European Football Academy


Obesity – A growing problem we tackle

[cs_content][cs_section parallax=”false” style=”margin: 0px;padding: 45px 0px;”][cs_row inner_container=”true” marginless_columns=”false” style=”margin: 0px auto;padding: 0px;”][cs_column fade=”false” fade_animation=”in” fade_animation_offset=”45px” fade_duration=”750″ type=”1/1″ style=”padding: 0px;”][x_custom_headline level=”h1″ looks_like=”h2″ accent=”false” style=”color: hsl(36, 97%, 49%);”]Obesity, how do we approach the growing epidemic ?[/x_custom_headline][cs_text]It’s been a hot topic over the last couple of years and recently even more so as kids in the U.K are now overtaking the historical leaders in childhood obesity the U.S.

So what’s going wrong?

A lot of parents struggle with the “it wasn’t like this in my day, so why now”? situation.

Simply the world has changed dramatically over the past 10 years let alone the last 20.

Kids spend more time playing with technology, being inactive and the fear of allowing kids to play outside with-out supervision is also an issue, “yes you can go play, but be back home for your dinner (insert your child’s name) at six” is rarely heard these days.

Combine these with the increasing pressure placed on kids to do well academically, time that previously may have been spent playing sport or in activities with friends… and the picture becomes clearer.

The Lawmakers can argue all they want but no matter how you look at it there is an enormous problem of sugar in kid’s diets that is contributing to obesity.

It is something we come across daily in trainings and is one area we try to spend a lot of time educating our academy kids in.

Top professional players advertising sports drinks full of sugar haven’t helped. Generally fine for an athlete to consume for recovery after a high intensity game or prolonged event over 90 minutes. A 10-year old child at football training or playing a 40min game at school isn’t quite the same, not to mention what it’s doing to their teeth.

Recently an article in the newspaper suggested kids are programmed now to automatically to go to the fridge in search of food, and that consuming these extra calories is becoming an issue in their diets.

I don’t agree this can be solely to blame. I remember growing up and spending half of my developing years going to the fridge in search of food

My parents finances were relieved after I moved out of home, they didn’t have to keep resupplying the cupboards…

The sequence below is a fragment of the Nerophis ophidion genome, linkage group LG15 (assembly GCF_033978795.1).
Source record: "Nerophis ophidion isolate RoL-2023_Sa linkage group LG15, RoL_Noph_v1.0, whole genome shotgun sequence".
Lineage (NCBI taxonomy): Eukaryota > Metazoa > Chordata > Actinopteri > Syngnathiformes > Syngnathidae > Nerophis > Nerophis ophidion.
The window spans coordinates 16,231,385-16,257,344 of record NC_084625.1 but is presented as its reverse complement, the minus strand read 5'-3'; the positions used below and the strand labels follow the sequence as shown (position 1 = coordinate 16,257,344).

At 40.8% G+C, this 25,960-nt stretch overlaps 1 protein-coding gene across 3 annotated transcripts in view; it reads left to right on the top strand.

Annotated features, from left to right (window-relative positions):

But then again I did play competitive sports twice a week, have 4 sports practices, bike to school and my friend’s houses, and never missed a PE lesson.

Is it eating to much, or not getting enough activity?

I believe it’s about balance. The Media try to complicate it, but generally it is a pretty simple mathematical calculation unless you have some sort of hormone or medical issue…

  • Eat more calories than you expend and you will put on weight;
  • Eat the same as you expend and you will stay the same;
  • Eat less than you expend and you will lose weight.
As a coach it seems to me we have a problem with the way we educate our kids about food and activity. Recently I read 60% of kids drop out of sport by age 12 and 90% by age 16 due to various reasons.

Sport and activities need to be fun, children also need to participate and have a positive experience with coaching, teammates and parents. Without the right support network or even an over-zealous coach or parent taking the fun out the sport or activity, it becomes a situation where the child does not want to participate in the activities or sports that will help burn off excess energy.

Kids, parents and coaches need to keep up to date and stay educated about healthy eating practices.

People often complain about there being too much foods with chemicals and preservatives or foods laden with sugar or saying there isn’t enough variety for children. When you think about it, it is actually pretty easy to have a healthy varied diet.

Eat some form of…

  1. Lean meat or seafood making sure to have different varieties;
  2. Eat a wide variety of vegetables and fruit;
  3. and drink water.
  4. Every now and then have a treat (they are after all kids, we have all done it so it’s not the end of the world).

Rule: If it comes in a packaging, it is generally best to avoid or limit it to a very small percentage of your healthy eating.

Following this pattern of eating and you are able to avoid bad foods relatively easy. Over the past 20 years in the industry I have heard every excuse in the book, the ones who get it right are to be honest the most organised.

  1. Buy easy to follow healthy cook books;
  2. Making enough for lunches the next day, so a child can take it to school to eat is a simple way of getting your kids healthy foods;
  3. Encourage their kids positively to participate in a wide range of activities and sports they enjoy.

Growing obesity is huge problem (excuse the pun), being active and educated about it is a big part of curbing the problem. We are proud that we provide an atmosphere at the Academy that encourages a healthy attitude to sport, activity and eating, and helps to educate the parents and players.

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